This has fundamental consequences on such serious matters as the experience of race in the United States as something that is jointly performed by all involved–including the many who may not be fully aware of what is involved in the factualization of racial distinctions.
Generally, we have been moving from establishing how to talk about cultural arbitrariness from a demonstration of shiftiness in boundaries within a field (color vocabularies), to demonstrating that whole vocabulary constitute a field by itself. Thus, by these definitions, "people vocabularies" are properly talked about as "arbitrary." We are also moving from a strictly cognitive understanding of arbitrariness to a social one as the constitution of fields and their relationship begin to require collective work but to preserve the field, and to react against it in specific matters
This, in fact, is the kind of evidence that has leads most social scientists to distinguish "sex" (the uninterpreted, and thus inhuman, biological facts) from "gender" (the interpreted, man-made, and thus changing, associations that are made at any time between sexual biology and other realms).
'Naturalistic' critics might then point at some cross-cultural evidence as to the limitations to interpretation. Criticizing the arbitrariness of identifications sets for people is more difficult though, in the case of the vocabulary analyzed by Holland and Skinner, it may be possible to argue that the main axes (physical attractiveness, social prestige, disgust) have sociobiological roots.
'Interpretive' critics, in recent years, have emphasized above all the shiftiness of categories like those collected by Holland and Skinner. In actual conversational use it appears that the categories are used above all to make rhetorical points about a person. Thus the same person can be identified with several labels. It may not be surprising that different speakers may identify the same person differently. But it is also extremely common for the same speaker to identify the same person differently depending on the audience, or the setting.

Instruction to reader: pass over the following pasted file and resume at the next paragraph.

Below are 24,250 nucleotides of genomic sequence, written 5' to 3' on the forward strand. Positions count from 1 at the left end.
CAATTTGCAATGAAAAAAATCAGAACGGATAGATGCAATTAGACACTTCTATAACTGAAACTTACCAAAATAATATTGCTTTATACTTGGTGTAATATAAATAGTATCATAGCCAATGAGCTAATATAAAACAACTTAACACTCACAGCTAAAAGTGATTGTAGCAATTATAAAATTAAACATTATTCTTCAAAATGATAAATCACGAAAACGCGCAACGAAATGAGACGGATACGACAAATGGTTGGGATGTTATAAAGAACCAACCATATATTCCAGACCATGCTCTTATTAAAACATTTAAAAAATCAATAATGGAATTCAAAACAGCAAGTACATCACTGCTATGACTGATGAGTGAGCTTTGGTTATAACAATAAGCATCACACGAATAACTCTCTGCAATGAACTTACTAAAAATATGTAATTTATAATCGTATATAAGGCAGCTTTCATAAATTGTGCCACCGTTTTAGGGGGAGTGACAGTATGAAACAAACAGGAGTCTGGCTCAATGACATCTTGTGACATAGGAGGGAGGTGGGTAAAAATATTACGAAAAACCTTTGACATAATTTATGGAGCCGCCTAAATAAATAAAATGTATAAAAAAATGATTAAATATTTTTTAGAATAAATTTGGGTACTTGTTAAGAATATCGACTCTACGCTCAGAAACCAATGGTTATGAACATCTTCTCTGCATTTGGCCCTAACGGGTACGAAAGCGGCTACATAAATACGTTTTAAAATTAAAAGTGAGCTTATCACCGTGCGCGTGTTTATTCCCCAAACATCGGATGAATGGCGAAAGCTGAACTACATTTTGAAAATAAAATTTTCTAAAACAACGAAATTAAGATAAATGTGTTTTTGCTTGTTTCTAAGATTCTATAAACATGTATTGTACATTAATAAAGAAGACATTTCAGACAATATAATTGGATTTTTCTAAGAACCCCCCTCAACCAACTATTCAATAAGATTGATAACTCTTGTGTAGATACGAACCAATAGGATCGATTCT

This is the process that fascinated me when analyzing speech about cliques in American high schools (Varenne 1978, 1982, 1983, 1984). Given a vocabulary of ‘freaks’ and ‘jocks’, and a set of ritualized practices that allowed all in the high school to recognize each other as either, what did individuals do when directly asked about their practices? Many would say that they dissembled by refusing the label (“other see us as an exclusive clique but we are really a loose group of friends”). I argued that they struggled with the arbitrary facts that they had little choice but to reconstitute in the very practices that led some to play sport, to wear certain clothes, or to sit at particular tables.
In other words, arbitrary categories for people, including the complex associations between each categories and their practical properties, are not easily open for local negotiation. They are fully factual for the participants. They are not however determining of what participants may do. This is a major distinction that must not be lost.
Given the practical consequences of the classification of human beings and what they can do with and to each other, we must now move on to consider that the very processes that organize human beings are themselves best approached as arbitrary.